I should have figured it out when Publishers Weekly said, “This novel defies conventional classification…”

When it showed up for public consumption, THE DRAGONEERS was listed under Epic/Religious Fantasy at Amazon back in late November 2011. A fan on C. D. Sutherland’s FaceBook Fan Page   commented it was a new genre. While I was deep into writing the sequel, I let the idea percolate for a while. Looking at it now, I agree Antediluvian Steampunk fits better than anything else.

Antediluvian refers to the novel’s setting. THE DRAGONEERS opens eighty years prior to the flood described in the seventh chapter of Genesis. Just about everybody is familiar with the old story of Noah building the ark and the forty days of rain, but when we look in Genesis to get all the details, we’re left hanging, relying on our imagination, or that of the Church Lady, to fill in all the grey area between the black and white on the page.

Exactly what THE DRAGONEERS and THE LOST DRAGONEER go about doing–that is filling in the grey area. After you read these books, you might revisit some of those Sunday School lessons you’re familiar with and rethink them. For instance, why does the image of Noah seem to be one that would fit in with the New Testament times? Are we really supposed to believe God created a nearly-perfect race of humans but they couldn’t figure out anything new for the first several thousand years? And what’s with those pyramids? How did they built those things anyway? Then somehow–they forgot how to build them! What’s up with that?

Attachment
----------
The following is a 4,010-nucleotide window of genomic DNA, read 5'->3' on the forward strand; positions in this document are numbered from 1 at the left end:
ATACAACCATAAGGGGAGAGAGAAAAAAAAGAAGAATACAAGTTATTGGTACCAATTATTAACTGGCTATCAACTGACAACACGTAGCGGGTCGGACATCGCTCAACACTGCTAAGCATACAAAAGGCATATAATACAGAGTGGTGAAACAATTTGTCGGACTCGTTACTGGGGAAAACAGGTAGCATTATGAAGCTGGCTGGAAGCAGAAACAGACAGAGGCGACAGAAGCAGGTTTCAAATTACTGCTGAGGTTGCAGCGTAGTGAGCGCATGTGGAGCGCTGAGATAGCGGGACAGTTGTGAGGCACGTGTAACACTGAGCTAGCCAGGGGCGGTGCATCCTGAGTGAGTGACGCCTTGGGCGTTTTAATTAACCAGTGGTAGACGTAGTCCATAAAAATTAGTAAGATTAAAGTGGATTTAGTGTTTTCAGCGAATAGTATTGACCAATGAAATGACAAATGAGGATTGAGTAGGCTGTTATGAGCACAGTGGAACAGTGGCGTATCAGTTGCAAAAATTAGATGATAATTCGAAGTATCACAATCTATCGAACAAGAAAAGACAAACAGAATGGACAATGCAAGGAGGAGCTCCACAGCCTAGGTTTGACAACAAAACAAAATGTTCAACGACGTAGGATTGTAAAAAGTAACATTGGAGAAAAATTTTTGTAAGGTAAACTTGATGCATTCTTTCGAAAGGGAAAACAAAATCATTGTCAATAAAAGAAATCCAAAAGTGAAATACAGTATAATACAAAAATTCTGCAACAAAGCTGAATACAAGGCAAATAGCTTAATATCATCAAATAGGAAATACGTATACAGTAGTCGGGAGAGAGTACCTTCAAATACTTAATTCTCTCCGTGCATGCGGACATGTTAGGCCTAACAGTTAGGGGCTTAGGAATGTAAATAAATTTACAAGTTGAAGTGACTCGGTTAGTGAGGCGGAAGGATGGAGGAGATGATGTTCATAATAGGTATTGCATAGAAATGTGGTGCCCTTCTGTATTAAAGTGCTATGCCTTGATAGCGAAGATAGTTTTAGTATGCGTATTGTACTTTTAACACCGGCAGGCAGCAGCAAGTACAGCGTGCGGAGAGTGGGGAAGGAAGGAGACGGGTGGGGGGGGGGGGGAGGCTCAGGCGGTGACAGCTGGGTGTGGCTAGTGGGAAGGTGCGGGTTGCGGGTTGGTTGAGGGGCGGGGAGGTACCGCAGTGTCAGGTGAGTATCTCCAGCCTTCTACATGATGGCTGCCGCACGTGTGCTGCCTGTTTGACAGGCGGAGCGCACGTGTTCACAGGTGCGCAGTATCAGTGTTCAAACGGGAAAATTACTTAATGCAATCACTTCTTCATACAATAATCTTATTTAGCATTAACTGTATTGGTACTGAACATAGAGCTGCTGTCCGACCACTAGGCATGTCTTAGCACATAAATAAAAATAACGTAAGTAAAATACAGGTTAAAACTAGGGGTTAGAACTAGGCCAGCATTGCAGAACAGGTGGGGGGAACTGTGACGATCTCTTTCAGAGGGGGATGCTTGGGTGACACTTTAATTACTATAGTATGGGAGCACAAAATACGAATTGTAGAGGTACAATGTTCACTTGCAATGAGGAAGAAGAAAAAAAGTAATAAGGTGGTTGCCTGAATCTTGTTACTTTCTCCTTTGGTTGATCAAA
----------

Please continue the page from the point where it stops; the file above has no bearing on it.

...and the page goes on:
The Chronicles of Susah series is fiction, but after you read it, you can’t help but wondering if some parts of it is more reasonable than the image painted on the nursery walls at your local church daycare.

Got you thinking yet?

Well, that’s what puts the “punk” in Steampunk. Stepping out of “acceptable” thought and looking at things with a different point of view.

Why should you have to accept somebody else’s interpretation of the way things were, especially when they don’t have any evidence to support it? Let them prove your interpretation wrong, if they can. No more free rides from folks who got it wrong.

Don’t worry, these novels don’t try to redefine God. God is real–we’re not disputing Him or His power at all. We’re not even disputing the smallest dot or tittle in the Bible.

But when it comes to Antediluvian Steampunk, the rest of it is up for grabs. We’ll proudly hide behind the “fiction” deflector-shield as we take you on an adventure of epic proportions in the antediluvian world. That world has forever been lost to us due to catastrophic events beyond our control.